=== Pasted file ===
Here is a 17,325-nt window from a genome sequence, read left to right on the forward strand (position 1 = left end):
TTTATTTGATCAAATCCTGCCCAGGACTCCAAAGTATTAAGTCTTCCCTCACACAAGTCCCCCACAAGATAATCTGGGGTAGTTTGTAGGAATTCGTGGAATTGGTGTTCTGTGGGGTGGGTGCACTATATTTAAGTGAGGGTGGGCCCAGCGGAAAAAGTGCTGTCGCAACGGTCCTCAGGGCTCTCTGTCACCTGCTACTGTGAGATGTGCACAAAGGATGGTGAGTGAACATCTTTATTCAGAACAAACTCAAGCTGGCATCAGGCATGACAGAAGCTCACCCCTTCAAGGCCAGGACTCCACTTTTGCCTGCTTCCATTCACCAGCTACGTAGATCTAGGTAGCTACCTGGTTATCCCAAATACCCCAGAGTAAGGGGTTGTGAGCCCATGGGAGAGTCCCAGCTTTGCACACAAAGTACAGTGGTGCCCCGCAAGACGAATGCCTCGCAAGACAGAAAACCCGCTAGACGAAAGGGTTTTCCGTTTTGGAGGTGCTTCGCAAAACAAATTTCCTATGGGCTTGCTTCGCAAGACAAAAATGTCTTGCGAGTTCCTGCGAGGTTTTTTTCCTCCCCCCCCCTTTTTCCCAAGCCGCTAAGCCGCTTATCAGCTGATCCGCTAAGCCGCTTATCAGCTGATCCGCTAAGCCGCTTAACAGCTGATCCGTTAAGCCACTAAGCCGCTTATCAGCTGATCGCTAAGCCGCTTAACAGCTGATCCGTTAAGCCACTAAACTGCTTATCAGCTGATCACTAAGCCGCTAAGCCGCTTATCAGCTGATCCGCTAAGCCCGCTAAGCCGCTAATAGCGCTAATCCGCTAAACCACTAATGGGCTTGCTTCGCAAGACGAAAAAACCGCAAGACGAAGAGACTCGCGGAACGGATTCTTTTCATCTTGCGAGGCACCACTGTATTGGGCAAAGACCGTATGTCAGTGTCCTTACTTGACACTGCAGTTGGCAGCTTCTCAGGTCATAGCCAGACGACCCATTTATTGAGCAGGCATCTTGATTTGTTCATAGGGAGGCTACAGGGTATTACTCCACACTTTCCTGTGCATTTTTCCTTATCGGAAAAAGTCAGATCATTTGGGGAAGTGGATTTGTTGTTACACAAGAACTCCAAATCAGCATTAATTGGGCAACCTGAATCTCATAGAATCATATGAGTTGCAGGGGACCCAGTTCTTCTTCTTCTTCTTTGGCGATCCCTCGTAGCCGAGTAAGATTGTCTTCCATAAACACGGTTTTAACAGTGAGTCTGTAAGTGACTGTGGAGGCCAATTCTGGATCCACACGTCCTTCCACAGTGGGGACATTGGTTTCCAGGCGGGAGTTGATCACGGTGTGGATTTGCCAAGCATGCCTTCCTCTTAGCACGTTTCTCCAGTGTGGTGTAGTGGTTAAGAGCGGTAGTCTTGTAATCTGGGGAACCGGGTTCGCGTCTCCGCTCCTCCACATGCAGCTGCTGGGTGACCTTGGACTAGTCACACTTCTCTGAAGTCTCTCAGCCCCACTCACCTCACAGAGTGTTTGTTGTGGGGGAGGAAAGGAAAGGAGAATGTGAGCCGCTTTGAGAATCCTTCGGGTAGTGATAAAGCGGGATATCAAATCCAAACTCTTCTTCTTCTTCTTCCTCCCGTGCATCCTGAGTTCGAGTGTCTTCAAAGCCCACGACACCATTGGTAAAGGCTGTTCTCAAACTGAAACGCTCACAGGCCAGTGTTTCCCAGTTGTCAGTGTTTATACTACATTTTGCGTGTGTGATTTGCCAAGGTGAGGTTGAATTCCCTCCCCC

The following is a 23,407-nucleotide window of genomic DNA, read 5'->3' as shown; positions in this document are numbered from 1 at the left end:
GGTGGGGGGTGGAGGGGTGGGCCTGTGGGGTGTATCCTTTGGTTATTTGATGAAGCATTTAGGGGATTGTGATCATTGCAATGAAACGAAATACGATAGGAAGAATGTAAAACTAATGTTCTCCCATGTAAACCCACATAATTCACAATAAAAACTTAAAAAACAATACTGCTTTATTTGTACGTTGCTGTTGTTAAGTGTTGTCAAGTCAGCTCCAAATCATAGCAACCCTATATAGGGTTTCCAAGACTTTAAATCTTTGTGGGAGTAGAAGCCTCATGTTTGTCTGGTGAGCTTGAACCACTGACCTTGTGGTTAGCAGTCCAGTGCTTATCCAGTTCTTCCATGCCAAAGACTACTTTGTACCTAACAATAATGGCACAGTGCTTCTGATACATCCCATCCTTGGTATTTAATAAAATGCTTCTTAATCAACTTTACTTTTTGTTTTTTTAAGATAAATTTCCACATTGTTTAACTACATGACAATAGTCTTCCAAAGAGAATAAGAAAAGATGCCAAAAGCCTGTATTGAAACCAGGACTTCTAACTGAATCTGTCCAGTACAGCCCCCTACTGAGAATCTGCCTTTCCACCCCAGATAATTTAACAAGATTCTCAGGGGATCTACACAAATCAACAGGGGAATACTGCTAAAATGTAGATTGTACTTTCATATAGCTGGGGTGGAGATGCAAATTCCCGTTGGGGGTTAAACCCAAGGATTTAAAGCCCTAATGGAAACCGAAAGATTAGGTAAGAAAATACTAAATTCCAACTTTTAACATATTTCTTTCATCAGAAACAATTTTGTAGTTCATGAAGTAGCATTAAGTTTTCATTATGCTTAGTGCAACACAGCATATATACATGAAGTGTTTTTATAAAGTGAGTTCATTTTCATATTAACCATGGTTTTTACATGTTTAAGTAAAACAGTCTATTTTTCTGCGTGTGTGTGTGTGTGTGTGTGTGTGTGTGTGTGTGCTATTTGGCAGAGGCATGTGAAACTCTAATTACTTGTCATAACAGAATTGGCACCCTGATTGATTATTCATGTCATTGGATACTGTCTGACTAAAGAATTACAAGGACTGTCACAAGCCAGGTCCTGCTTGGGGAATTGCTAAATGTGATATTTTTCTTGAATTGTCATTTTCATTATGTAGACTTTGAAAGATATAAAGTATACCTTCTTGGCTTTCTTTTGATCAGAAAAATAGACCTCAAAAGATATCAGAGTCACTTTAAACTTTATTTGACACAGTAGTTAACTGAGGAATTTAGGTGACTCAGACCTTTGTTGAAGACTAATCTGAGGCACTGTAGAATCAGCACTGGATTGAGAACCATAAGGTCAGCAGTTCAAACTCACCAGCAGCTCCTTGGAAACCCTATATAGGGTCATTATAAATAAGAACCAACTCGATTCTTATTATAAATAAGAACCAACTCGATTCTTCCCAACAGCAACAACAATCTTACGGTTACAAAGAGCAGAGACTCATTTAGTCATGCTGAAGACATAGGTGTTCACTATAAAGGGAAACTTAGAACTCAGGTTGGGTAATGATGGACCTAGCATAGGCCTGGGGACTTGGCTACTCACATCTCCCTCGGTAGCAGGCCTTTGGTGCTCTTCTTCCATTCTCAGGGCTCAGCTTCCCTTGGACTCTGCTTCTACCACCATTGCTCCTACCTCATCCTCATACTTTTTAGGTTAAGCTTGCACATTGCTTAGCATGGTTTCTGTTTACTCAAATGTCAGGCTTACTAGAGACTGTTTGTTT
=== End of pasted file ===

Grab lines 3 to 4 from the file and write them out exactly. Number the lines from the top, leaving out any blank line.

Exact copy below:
The following is a 23,407-nucleotide window of genomic DNA, read 5'->3' as shown; positions in this document are numbered from 1 at the left end:
GGTGGGGGGTGGAGGGGTGGGCCTGTGGGGTGTATCCTTTGGTTATTTGATGAAGCATTTAGGGGATTGTGATCATTGCAATGAAACGAAATACGATAGGAAGAATGTAAAACTAATGTTCTCCCATGTAAACCCACATAATTCACAATAAAAACTTAAAAAACAATACTGCTTTATTTGTACGTTGCTGTTGTTAAGTGTTGTCAAGTCAGCTCCAAATCATAGCAACCCTATATAGGGTTTCCAAGACTTTAAATCTTTGTGGGAGTAGAAGCCTCATGTTTGTCTGGTGAGCTTGAACCACTGACCTTGTGGTTAGCAGTCCAGTGCTTATCCAGTTCTTCCATGCCAAAGACTACTTTGTACCTAACAATAATGGCACAGTGCTTCTGATACATCCCATCCTTGGTATTTAATAAAATGCTTCTTAATCAACTTTACTTTTTGTTTTTTTAAGATAAATTTCCACATTGTTTAACTACATGACAATAGTCTTCCAAAGAGAATAAGAAAAGATGCCAAAAGCCTGTATTGAAACCAGGACTTCTAACTGAATCTGTCCAGTACAGCCCCCTACTGAGAATCTGCCTTTCCACCCCAGATAATTTAACAAGATTCTCAGGGGATCTACACAAATCAACAGGGGAATACTGCTAAAATGTAGATTGTACTTTCATATAGCTGGGGTGGAGATGCAAATTCCCGTTGGGGGTTAAACCCAAGGATTTAAAGCCCTAATGGAAACCGAAAGATTAGGTAAGAAAATACTAAATTCCAACTTTTAACATATTTCTTTCATCAGAAACAATTTTGTAGTTCATGAAGTAGCATTAAGTTTTCATTATGCTTAGTGCAACACAGCATATATACATGAAGTGTTTTTATAAAGTGAGTTCATTTTCATATTAACCATGGTTTTTACATGTTTAAGTAAAACAGTCTATTTTTCTGCGTGTGTGTGTGTGTGTGTGTGTGTGTGTGTGTGTGCTATTTGGCAGAGGCATGTGAAACTCTAATTACTTGTCATAACAGAATTGGCACCCTGATTGATTATTCATGTCATTGGATACTGTCTGACTAAAGAATTACAAGGACTGTCACAAGCCAGGTCCTGCTTGGGGAATTGCTAAATGTGATATTTTTCTTGAATTGTCATTTTCATTATGTAGACTTTGAAAGATATAAAGTATACCTTCTTGGCTTTCTTTTGATCAGAAAAATAGACCTCAAAAGATATCAGAGTCACTTTAAACTTTATTTGACACAGTAGTTAACTGAGGAATTTAGGTGACTCAGACCTTTGTTGAAGACTAATCTGAGGCACTGTAGAATCAGCACTGGATTGAGAACCATAAGGTCAGCAGTTCAAACTCACCAGCAGCTCCTTGGAAACCCTATATAGGGTCATTATAAATAAGAACCAACTCGATTCTTATTATAAATAAGAACCAACTCGATTCTTCCCAACAGCAACAACAATCTTACGGTTACAAAGAGCAGAGACTCATTTAGTCATGCTGAAGACATAGGTGTTCACTATAAAGGGAAACTTAGAACTCAGGTTGGGTAATGATGGACCTAGCATAGGCCTGGGGACTTGGCTACTCACATCTCCCTCGGTAGCAGGCCTTTGGTGCTCTTCTTCCATTCTCAGGGCTCAGCTTCCCTTGGACTCTGCTTCTACCACCATTGCTCCTACCTCATCCTCATACTTTTTAGGTTAAGCTTGCACATTGCTTAGCATGGTTTCTGTTTACTCAAATGTCAGGCTTACTAGAGACTGTTTGTTT